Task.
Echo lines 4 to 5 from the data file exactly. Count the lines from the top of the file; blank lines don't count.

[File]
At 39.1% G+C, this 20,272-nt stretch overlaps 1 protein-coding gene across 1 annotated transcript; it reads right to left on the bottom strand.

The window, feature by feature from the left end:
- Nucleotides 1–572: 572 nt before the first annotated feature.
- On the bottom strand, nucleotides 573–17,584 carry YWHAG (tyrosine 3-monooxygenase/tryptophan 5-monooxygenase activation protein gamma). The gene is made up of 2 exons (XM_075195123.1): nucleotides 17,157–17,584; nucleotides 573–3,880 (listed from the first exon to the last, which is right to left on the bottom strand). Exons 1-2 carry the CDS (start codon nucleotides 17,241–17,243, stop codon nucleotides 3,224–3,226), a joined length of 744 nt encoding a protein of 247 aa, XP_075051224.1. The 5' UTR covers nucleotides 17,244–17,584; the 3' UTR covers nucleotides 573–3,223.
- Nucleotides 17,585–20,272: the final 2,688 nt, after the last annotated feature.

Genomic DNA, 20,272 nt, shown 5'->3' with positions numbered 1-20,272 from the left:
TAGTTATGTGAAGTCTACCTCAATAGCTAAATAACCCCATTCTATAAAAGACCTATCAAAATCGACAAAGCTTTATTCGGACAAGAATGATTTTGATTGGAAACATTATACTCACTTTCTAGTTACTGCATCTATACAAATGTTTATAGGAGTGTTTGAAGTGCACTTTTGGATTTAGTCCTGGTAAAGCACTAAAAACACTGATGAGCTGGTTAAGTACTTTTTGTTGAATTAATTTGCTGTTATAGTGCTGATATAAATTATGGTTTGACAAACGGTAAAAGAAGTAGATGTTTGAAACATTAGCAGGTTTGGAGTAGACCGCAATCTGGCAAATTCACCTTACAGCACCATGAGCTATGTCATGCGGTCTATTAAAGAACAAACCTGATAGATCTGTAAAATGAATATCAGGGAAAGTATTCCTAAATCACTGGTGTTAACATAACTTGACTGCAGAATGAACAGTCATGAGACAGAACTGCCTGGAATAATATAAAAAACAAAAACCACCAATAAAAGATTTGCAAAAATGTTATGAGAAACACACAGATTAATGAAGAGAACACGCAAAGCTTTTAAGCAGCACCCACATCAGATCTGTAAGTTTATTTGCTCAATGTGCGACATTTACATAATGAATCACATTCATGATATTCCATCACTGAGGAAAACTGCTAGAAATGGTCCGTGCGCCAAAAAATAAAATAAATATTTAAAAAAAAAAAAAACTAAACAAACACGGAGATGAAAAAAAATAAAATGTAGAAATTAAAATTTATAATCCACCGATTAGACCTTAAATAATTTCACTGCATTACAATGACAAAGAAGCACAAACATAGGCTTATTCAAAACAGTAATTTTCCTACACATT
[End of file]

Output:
- On the bottom strand, nucleotides 573–17,584 carry YWHAG (tyrosine 3-monooxygenase/tryptophan 5-monooxygenase activation protein gamma). The gene is made up of 2 exons (XM_075195123.1): nucleotides 17,157–17,584; nucleotides 573–3,880 (listed from the first exon to the last, which is right to left on the bottom strand). Exons 1-2 carry the CDS (start codon nucleotides 17,241–17,243, stop codon nucleotides 3,224–3,226), a joined length of 744 nt encoding a protein of 247 aa, XP_075051224.1. The 5' UTR covers nucleotides 17,244–17,584; the 3' UTR covers nucleotides 573–3,223.
- Nucleotides 17,585–20,272: the final 2,688 nt, after the last annotated feature.